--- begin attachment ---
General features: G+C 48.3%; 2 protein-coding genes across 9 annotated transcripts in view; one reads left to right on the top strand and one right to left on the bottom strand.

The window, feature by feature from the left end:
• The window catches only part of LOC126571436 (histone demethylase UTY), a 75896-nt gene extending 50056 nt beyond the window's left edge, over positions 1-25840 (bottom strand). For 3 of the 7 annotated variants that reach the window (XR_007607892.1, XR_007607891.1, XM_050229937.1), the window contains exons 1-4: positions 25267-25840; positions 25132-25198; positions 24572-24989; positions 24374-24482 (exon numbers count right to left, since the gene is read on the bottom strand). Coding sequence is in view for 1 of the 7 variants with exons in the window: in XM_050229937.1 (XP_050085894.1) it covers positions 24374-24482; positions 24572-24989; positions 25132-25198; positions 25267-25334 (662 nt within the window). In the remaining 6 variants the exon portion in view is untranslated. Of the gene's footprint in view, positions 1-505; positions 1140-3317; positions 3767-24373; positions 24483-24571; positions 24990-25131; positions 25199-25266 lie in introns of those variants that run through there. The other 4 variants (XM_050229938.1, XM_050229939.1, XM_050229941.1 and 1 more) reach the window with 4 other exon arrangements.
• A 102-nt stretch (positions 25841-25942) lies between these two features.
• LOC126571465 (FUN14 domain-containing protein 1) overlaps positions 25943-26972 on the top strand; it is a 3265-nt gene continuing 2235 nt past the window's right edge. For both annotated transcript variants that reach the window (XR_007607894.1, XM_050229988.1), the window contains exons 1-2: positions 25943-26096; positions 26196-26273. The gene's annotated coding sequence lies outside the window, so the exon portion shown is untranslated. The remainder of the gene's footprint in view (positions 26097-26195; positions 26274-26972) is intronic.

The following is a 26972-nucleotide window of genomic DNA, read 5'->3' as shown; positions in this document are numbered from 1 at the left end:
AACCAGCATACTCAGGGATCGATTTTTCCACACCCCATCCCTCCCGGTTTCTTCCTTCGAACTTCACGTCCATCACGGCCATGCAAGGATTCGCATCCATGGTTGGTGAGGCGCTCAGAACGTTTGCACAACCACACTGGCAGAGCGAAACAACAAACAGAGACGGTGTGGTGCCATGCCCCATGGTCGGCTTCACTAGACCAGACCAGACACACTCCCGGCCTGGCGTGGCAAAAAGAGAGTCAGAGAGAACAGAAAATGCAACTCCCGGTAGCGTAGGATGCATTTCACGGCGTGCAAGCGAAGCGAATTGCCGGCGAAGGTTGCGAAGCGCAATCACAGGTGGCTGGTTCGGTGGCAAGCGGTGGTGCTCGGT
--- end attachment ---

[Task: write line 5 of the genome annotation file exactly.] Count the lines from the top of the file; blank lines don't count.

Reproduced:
• LOC126571465 (FUN14 domain-containing protein 1) overlaps positions 25943-26972 on the top strand; it is a 3265-nt gene continuing 2235 nt past the window's right edge. For both annotated transcript variants that reach the window (XR_007607894.1, XM_050229988.1), the window contains exons 1-2: positions 25943-26096; positions 26196-26273. The gene's annotated coding sequence lies outside the window, so the exon portion shown is untranslated. The remainder of the gene's footprint in view (positions 26097-26195; positions 26274-26972) is intronic.